INVERCLYDE will be one of the 'biggest losers' from the Scottish Government's planned changes to education funding.

Education chief Ruth Binks has told MSPs that the shake up of Scottish Attainment Challenge programme could affect the council's partnership work.

The district faces a £3m cash cut under the revamp, as the government moves to allocate money across all 32 Scottish local authorities instead of focusing on where the need is greatest.

Mrs Binks and education bosses from other local authorities were quizzed by members of the Scottish Parliament's Education, Children and Young People committee about the Scottish Attainment Challenge.

She said: "If you're asking me if I would like to keep the £2.8m that we will lose, the answer is 'yes I would like to'.

"Bottom line: of course I would.

"However, I think we have to be pragmatic about this and we also have to look at different funding models.

"There is poverty throughout all of Scotland and in every education authority.

"I think the original funding model did merit revision.

"We are one of the biggest losers in that revision."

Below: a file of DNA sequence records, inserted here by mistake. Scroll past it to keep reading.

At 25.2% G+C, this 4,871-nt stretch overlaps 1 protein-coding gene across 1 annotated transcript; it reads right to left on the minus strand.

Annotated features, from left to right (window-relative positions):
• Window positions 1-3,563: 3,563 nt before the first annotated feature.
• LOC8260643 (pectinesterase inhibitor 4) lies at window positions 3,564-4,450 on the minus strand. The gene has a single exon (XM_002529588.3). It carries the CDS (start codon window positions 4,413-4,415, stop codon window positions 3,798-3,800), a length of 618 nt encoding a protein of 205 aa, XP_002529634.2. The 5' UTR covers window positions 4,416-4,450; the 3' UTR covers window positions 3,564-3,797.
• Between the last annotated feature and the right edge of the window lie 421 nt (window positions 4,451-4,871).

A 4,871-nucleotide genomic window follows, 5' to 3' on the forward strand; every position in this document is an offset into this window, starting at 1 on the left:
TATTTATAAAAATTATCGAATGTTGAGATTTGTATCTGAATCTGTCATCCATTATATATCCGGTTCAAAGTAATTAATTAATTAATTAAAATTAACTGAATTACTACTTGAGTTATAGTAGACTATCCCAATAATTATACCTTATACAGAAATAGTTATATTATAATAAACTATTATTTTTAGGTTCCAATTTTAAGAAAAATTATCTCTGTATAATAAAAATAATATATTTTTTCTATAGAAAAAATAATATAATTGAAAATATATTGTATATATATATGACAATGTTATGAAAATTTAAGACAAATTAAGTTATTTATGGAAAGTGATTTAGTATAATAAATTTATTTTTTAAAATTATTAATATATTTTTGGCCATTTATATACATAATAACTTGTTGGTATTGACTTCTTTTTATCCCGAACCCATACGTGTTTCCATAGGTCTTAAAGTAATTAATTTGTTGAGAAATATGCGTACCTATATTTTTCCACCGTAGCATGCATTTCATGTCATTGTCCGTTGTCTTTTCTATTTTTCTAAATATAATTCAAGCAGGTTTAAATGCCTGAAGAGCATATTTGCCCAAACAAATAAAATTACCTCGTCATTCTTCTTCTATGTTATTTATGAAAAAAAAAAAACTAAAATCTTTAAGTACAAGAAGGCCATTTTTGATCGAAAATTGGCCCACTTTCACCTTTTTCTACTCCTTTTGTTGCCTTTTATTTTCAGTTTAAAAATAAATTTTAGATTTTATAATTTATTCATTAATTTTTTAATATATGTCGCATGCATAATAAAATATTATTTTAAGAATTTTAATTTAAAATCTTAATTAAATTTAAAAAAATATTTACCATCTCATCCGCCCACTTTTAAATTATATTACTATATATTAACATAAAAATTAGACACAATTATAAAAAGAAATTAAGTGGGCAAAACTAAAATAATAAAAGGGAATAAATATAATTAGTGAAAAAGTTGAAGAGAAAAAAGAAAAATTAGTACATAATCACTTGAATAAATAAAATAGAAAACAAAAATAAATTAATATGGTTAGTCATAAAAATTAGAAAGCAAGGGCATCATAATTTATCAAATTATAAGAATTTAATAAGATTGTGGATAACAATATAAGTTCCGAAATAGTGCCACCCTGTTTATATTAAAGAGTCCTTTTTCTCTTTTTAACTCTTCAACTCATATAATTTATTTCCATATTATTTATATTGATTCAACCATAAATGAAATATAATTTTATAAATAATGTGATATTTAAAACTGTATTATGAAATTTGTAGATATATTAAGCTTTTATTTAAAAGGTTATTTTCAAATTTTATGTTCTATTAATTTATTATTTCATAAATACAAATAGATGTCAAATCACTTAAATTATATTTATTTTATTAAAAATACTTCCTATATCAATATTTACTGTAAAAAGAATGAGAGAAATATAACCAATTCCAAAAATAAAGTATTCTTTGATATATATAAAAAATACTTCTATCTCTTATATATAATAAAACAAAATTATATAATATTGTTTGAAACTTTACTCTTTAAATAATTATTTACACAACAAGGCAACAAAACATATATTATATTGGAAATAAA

The scheme was set up to close the poverty-related attainment gap.

Inverclyde and eight other local authorities have received targeted funding to tackle high levels of poverty.

But the Scottish Government has decided to alter the funding model and split the money.

The new formula is based primarily on the number of children living in low income families, rather than targetting areas like Inverclyde which have high levels of deprivation.

The planned changes, which have been heavily criticised, would see Inverclyde's share of attainment funding slashed year on year until it is just £600,000.

Speaking to MSPs, Mrs Binks highlighted some of the activities and programmes that the council was concerned it would not be able to maintain without the funding.

She said: "Whole family wellbeing, our partnerships with the third sector, that is a worry for us.

"We have a very good partnership with the third sector that probably we could not keep going given the amount of money that we will end up with in 2024/25.

"But then there are opportunities for us now to revise how that's looked at.

She added: "All the things we've taken forward we're now looking at revisiting and revising."